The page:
In my experience landlords are particularly interested in capital taxes, so it is Capital Gains Tax that I will deal with first.
There is a £9600 annual exemption for CGT. So the questions to ask yourself are:
1 Are all members of the family making use of that exemption?
2 Are we making use of that exemption most effectively year on year?
For example, a client of mine recently sold a bungalow and paid about £30,000 CGT.
If he had asked me first, I would have sent him to his lawyer to deed a 50% share to his wife. She would get half his base cost and half his taxable gain but she has her own £9600 allowance and they would have paid £1728 less tax.
Most clients will choose to hold properties in joint names to maximise income tax allowances and lower rates, but if you do not want to do this, by following the above procedure there is £1728 tax to save.
Looking at this exemption another way, do not plan to sell all your properties in one tax year. If at all possible make one disposal a year and save two lots of £1728 each year. This is particularly important for a landlord who is winding down, perhaps for retirement.
There is no roll-over relief for selling and reinvesting in residential property for letting. Therefore now may be a particularly good time for clearing out a rogue property from your portfolio.
House prices and capital gains are down, CGT at 18% is a historically low rate and if you use two lots of annual allowances, you may avoid the tax altogether. Then you can reinvest in a higher yielding more reliable property.
The major relief for CGT is the PPR or Principle Private Residence relief. This is the relief that ensures you pay no tax when you sell your home.
But consider my client. Big house in Norfolk, buys a terraced house in Manchester for his student daughter, finds the yields in Manchester much better than those in Norfolk so buys a second house in Manchester and spends four months living in the property while he does it up. By nominating the Manchester property as his Principle Private Residence for the four months that he lives there he guarantees a minimum of three years PPR relief from capital gains tax for the Manchester property. If he subsequently lets the property he can claim letting relief in addition (it is only ever an addition to PPR) which potentially doubles the amount of relief to six years, but letting relief is capped at £40,000.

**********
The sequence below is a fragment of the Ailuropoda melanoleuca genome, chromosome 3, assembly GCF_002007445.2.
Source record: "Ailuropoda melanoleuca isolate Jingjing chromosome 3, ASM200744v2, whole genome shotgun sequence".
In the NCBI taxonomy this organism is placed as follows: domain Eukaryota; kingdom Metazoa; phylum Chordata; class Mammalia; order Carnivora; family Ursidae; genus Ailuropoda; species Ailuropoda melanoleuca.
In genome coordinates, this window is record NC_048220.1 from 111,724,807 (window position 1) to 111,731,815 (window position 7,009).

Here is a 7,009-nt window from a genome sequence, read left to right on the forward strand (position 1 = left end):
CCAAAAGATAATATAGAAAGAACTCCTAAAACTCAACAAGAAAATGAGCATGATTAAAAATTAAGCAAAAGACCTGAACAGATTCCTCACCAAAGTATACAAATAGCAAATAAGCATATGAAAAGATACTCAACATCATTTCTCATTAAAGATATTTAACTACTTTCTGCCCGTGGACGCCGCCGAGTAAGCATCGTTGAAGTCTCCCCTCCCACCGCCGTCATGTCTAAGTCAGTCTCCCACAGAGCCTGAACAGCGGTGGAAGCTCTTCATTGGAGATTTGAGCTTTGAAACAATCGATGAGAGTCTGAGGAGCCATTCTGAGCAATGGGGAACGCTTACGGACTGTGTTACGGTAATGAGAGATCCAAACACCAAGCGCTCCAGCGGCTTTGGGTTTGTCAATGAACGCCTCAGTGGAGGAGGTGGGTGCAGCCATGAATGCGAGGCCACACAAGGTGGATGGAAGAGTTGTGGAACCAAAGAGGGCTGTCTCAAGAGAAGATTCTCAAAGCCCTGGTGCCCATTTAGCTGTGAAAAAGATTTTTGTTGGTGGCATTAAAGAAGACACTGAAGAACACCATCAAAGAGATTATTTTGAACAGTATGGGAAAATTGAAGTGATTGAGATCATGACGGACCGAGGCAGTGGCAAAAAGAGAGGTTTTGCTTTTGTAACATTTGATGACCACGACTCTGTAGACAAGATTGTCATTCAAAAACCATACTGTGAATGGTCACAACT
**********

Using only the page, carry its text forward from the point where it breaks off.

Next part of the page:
He is thinking of doing another project in Manchester and I am surmising that he might secure 12 years exemption from CGT spread over two properties in one 12-month period.
I must stress it is critical to nominate back to your main home when your residence in the investment property ceases!
In contrast consider my clients with an executive bungalow in Newmarket. Very upset with a £30,000 CGT liability on an investment property in the same town.
I calculated that if they moved into the investment property for a few months before selling it they might save almost all of that gain. In fact the wife eventually decided that the tax would have to be paid. But for some of you moving into a rental property for a few months might be a perfectly acceptable way of avoiding £30,000 of tax. Consider this when you are choosing what property to buy!
Moving now to income taxes but staying with the theme of choosing the right property I would like to remind you of another little allowance of £4250 tax free income per year. If you are a 40% taxpayer this is quite valuable, at £1700 per year!
This is the "Rent-a-Room Scheme", which is applicable if you rent a room in your own home. Most landlords will not want to do this. But consider one of those four-storey terraced houses, with steps up to the front door. The basement is an integral part of the house. If converted to a flat separated only by a lock on an internal door, it qualifies for Rent-a-Room relief. The tax-free rent may be a very welcome contribution to the economics of buying this type of home. The same consideration may apply to a more rural property with a room or rooms that can be effectively self-contained although primarily designed as part of the main home.
The same mindset that applies for capital gains tax applies for income tax. You should ask yourself "are you using the personal allowance available to all members of your family?"